- Publish Date
- Tuesday, 21 February 2017, 3:24PM
The government funding agency has recently received an application to fund, or at least subsidise sanitary products including pads and tampons as medical products. The process of menstruating is experienced by nearly every woman and is mostly unavoidable, so why do we carry the burden of paying the hefty price?
With sanitary products costing around $6 or $7, they aren't exactly an affordable option for all. Women and girls who can't afford these products are forced to stay home from work or school, or even use rags and old clothing as an alternative.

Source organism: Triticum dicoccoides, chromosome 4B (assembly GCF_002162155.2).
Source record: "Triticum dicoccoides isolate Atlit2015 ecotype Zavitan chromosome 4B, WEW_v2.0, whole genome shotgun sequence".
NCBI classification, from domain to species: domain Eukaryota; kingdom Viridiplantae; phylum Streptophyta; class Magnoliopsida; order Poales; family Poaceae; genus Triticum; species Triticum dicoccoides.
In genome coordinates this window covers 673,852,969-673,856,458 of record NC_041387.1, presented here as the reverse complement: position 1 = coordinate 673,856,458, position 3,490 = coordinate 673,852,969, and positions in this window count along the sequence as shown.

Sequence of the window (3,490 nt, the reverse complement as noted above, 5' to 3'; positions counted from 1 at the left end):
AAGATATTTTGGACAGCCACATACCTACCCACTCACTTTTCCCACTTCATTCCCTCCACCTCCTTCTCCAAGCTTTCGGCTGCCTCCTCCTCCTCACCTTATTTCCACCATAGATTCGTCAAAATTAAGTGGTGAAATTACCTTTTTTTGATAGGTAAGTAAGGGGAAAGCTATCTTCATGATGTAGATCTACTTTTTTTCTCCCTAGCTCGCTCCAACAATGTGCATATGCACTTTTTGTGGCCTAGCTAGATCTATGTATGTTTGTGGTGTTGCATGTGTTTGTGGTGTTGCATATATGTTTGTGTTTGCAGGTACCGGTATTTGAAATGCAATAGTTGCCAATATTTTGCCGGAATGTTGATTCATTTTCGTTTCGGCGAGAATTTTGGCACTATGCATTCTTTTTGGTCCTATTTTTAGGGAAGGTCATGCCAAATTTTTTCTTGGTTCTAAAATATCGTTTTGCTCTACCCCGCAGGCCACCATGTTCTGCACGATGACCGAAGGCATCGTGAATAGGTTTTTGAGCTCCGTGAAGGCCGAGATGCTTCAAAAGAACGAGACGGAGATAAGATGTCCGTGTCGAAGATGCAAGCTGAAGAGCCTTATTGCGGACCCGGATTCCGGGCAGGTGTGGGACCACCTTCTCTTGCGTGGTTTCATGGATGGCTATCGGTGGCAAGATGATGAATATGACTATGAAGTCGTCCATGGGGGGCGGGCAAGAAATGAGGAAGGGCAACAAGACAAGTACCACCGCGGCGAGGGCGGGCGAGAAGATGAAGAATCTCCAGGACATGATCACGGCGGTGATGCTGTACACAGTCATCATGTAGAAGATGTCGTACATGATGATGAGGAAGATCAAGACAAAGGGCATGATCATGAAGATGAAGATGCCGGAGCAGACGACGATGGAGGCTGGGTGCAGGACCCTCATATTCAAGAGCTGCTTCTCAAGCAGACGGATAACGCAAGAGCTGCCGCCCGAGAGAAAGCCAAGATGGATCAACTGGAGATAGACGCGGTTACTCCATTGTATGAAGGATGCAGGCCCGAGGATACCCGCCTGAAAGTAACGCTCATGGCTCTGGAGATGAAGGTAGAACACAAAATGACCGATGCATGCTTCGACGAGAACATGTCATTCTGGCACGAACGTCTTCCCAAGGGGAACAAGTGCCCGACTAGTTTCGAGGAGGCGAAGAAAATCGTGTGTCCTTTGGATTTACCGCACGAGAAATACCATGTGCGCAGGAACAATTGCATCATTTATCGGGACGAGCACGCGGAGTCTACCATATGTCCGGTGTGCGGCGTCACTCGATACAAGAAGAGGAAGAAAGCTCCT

Pharmac chief executive Steffan Crausaz said the first step would be to determine whether tampons fall within the boundary of what the agency can fund, limited to medicines and therapeutic medical devices.
He acknowledged there was a "fairly substantial amount of money going on women's product" in some families, and said some women were even turning to rags, old clothing and tea towels as alternatives.
Last year the Salvation Army helped launch a campaign with Countdown seeking donations of sanitary items for vulnerable women.
Considering the fact that condoms are given away for free, its hard to believe that pads and tampons are considered less of a necessity.